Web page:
Lendl, who began by famously sneering, “Grass is for cows,” became so obsessed with winning Wimbledon towards the end of his career that he began to skip the French Open to prepare for it. Despite three final appearances, he failed to win the title, and was quoted saying that he would gladly give up all his other majors in exchange for one Wimbledon trophy. On the other hand, it was the slow red clay of Roland Garros that frustrated Becker, Edberg, and Connors. Archrivals Bjorn Borg and McEnroe won multiple titles, but only at two majors each.

Fans had to wait until 1999 to finally see someone complete the career slam at Roland Garros. It was unexpected for many reasons. Not only was the player 29 years old and a two-time losing finalist there, but it was an American playing a clay court specialist five years younger than him, and the American was down two sets to love.

When Andre Agassi became the first man since Don Budge to win the career slam, he was on the comeback trail, fresh from injury and divorce, a man known more for his wasted potential than dedication to the sport. It was this achievement that helped him salvage his crumbling career. It proved a turning point both in his professional and personal life, a moment he called “sheer destiny.”

A rush of Grand Slams

And then we have the last seven years. Since 2009, not one but three men have completed the sweep of majors. And, like Agassi, not one of them is a classic serve and volley player. Federer’s breakthrough came on grass, but he always had a more all-court game than his predecessors like Sampras or Edberg. He completed his career slam by winning the French Open in 2009, an emotional victory that he managed to sneak in the one year he didn’t have to face his Spanish nemesis.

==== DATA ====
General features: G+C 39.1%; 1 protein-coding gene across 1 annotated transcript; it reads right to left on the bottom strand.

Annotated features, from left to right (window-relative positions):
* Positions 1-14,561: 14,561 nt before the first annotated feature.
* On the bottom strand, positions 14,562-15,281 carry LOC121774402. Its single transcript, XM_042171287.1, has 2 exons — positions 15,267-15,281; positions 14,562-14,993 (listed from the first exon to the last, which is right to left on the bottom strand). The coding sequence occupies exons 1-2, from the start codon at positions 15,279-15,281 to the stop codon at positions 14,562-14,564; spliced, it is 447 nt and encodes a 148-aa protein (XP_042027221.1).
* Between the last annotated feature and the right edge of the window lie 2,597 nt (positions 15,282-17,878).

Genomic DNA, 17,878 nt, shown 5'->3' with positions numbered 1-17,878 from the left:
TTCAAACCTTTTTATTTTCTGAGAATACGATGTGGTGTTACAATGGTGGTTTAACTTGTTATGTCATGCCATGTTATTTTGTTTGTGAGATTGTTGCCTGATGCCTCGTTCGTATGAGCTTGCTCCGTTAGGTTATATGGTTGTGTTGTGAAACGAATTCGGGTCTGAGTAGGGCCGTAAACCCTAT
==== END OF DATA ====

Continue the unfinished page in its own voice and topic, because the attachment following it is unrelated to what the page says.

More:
Nadal was clearly a clay court specialist at the start of his career, but to his credit he adapted his game and learned new skills to do well on faster surfaces. He completed the career slam at the age of 24 by winning the US Open.

And Djokovic, who was not even part of the GOAT conversation just five years ago, perhaps made the greatest adjustments of all to his game and his mental and physical conditioning to climb past his biggest rivals. Each of them proved to be so dominant during their time that they could win anywhere. Each of them has taken turns promising to become the greatest player of all time. How fortunate are we all to have seen such greatness, such domination, not once but three times?

Surface similarity?

However, there might well be another reason why the career slam has recently seemed more attainable.

In 2001, the All England Club switched to one hundred percent perennial ryegrass to improve durability, which is rumoured to have made the courts slower. Frenchman Michael Llodra, a classic serve and volley player, made this shocking statement about Wimbledon a few years ago: “Year after year, the courts are getting worse. I prefer [the clay courts of] Roland Garros. [Court Philippe-Chatrier] and Court One there, when they are dry, are much faster.” Wait, what?